Who are we?
We are an operational, agile and responsive student support service. The Content and UX team within Business and Online Student Support (BOSS) are a team of Content designers, UX designers, Web administrators and Project coordinators. We are UX professionals who specialise in student support.
We have over a decade of experience working as a team to develop solutions to better meet student needs and expectations. We are responsible for the content, UX and day to day continual improvement of the online student Help Centre. We also provide a bridge between the ‘business’ and technical aspects, managing and prioritising development backlogs. Over the last eight years we have worked with Web Happens, an external web development company to create a bespoke service that is agile and adaptive to the ever changing OU.
We work as part of the wider BOSS team to deliver a comprehensive 360 degree suite of multi-channel, brand and legislative compliant digital student support solutions. The specific focus is on student self-service content and proactive communications. Within Academic Services we work closely with colleagues in the SRSCs to reduce failure demand and encourage students to self-serve information and advice. This reduces contact time with advisers, which frees them up to deal with more complicated guidance aspects of student support.
We have led on content and UX strategy within the unit and have run many workshops across the OU to spread the word about User Centred Design. Our long-term experience places us in a unique place to be able to detail requirements for a platform to enable ongoing continuous improvement and to deliver new digital student support initiatives.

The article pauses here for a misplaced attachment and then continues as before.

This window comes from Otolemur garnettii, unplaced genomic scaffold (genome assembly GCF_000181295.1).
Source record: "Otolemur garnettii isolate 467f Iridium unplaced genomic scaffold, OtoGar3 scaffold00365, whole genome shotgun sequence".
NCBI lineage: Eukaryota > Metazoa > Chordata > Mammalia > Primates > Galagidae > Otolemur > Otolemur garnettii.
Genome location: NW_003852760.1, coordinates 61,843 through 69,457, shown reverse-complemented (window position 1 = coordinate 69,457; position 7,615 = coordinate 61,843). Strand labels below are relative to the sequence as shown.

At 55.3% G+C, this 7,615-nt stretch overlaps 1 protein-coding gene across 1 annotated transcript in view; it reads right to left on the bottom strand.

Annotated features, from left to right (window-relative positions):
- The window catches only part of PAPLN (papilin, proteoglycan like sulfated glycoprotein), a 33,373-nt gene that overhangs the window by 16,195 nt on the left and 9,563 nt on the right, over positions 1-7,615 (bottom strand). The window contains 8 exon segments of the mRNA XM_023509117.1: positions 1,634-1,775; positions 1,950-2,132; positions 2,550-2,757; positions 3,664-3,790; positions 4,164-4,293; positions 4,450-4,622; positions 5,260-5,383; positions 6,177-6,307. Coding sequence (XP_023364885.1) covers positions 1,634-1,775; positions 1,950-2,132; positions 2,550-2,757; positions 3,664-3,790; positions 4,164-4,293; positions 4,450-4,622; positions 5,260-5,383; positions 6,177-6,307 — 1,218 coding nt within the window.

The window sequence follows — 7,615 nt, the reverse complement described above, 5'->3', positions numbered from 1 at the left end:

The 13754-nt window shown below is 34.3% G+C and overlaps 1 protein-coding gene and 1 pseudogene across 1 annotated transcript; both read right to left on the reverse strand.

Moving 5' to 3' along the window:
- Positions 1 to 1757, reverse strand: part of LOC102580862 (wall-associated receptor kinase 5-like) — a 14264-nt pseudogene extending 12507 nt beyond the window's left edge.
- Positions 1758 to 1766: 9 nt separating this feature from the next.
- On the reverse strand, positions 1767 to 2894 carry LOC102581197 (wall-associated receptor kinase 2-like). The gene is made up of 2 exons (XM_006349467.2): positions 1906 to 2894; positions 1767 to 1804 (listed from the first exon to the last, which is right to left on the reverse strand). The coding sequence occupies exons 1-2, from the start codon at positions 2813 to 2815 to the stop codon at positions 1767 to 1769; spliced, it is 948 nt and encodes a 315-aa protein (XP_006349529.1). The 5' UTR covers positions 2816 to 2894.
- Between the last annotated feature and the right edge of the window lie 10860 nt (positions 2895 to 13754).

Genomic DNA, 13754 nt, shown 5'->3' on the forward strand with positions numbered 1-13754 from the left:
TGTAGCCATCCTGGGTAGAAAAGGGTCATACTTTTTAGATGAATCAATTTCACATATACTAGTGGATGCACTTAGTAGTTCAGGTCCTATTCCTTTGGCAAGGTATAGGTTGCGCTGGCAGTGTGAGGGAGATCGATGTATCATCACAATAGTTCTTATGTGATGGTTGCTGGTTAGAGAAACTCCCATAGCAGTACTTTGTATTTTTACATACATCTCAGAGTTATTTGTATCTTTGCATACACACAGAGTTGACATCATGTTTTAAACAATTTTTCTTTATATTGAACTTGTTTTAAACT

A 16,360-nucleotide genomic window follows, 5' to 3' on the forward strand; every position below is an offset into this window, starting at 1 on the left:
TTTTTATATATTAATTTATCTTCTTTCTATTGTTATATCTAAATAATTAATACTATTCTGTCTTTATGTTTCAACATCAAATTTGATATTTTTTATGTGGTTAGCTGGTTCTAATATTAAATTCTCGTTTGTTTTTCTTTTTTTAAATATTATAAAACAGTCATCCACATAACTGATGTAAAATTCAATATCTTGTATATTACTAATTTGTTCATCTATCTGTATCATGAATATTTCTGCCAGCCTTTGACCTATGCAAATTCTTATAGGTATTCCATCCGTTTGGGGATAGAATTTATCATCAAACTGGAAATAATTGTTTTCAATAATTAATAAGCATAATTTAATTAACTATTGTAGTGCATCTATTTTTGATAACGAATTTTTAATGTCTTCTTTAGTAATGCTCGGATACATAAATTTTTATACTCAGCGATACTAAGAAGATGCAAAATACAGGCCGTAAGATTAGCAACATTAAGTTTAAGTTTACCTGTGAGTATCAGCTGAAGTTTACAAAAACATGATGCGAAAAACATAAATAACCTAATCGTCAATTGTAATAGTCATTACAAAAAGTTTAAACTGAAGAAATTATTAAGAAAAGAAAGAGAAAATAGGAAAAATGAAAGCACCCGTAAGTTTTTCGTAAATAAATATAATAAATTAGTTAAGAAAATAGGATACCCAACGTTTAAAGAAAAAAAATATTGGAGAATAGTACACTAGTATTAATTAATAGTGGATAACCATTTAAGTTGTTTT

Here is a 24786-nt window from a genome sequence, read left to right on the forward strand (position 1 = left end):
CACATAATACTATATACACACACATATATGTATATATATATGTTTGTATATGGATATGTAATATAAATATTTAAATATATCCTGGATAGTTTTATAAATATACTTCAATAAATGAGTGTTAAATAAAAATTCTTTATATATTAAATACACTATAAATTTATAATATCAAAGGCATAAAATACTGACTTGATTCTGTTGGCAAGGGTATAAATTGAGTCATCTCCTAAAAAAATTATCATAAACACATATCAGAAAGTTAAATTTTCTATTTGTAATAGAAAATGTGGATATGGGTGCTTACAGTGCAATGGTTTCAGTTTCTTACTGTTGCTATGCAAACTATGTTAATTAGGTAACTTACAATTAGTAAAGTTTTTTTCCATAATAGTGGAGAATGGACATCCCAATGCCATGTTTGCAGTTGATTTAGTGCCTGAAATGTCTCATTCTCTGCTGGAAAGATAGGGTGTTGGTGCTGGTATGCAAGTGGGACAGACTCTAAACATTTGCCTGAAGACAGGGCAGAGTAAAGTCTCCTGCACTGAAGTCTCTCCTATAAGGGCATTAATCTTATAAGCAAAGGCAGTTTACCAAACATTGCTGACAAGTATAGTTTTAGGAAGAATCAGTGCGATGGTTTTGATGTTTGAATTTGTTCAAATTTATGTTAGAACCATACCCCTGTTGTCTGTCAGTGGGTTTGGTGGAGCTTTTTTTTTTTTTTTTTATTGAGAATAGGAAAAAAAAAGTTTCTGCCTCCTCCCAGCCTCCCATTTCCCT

The team of ten, led by Guy Carberry, consists of Content Designers, UX Designers and Content & UX Coordinators.
What is the Help Centre?
The Help Centre is a highly accessible, responsive and fast website. It is the premier hub of personalised online self-service student support and contact information. You’ll find it at https://help.open.ac.uk
It contains the widest range of student support content at the Open University, catering to students looking for support with any aspect of study.
It also presents students with personalised contact information – tutors, SSTs and other support team contact details across phone, email, webchat, forum and snail mail.
It is a publishing platform that brings content to the fore. The design aesthetic is clean, crisp and uncluttered. Unlike many other websites it reduces visual noise, multiple columns of distracting interface in favour of a pure content view.
For the techies, it is underpinned by some of the most cutting-edge web technologies in the OU. It pioneered the use of ‘headless CMS’ (Prismic), elastic search (Algolia) and is built on the Laravel PHP framework. The agile DevOps approach enables rapid deployment and release management. Security and performance are monitored by a suite of cloud based tools and automated testing alerts the team to issues that may require attention.
What is content?
In publishing, art, and communication, content is the information and experiences that are directed toward an end-user or audience. Content is “something that is to be expressed through some medium, as speech, writing or any of various arts”. Content can be delivered via many different media including the Internet, cinema, television, radio, smartphones, audio CDs, books, e-books, magazines, and live events, such as speeches, conferences, and stage performances.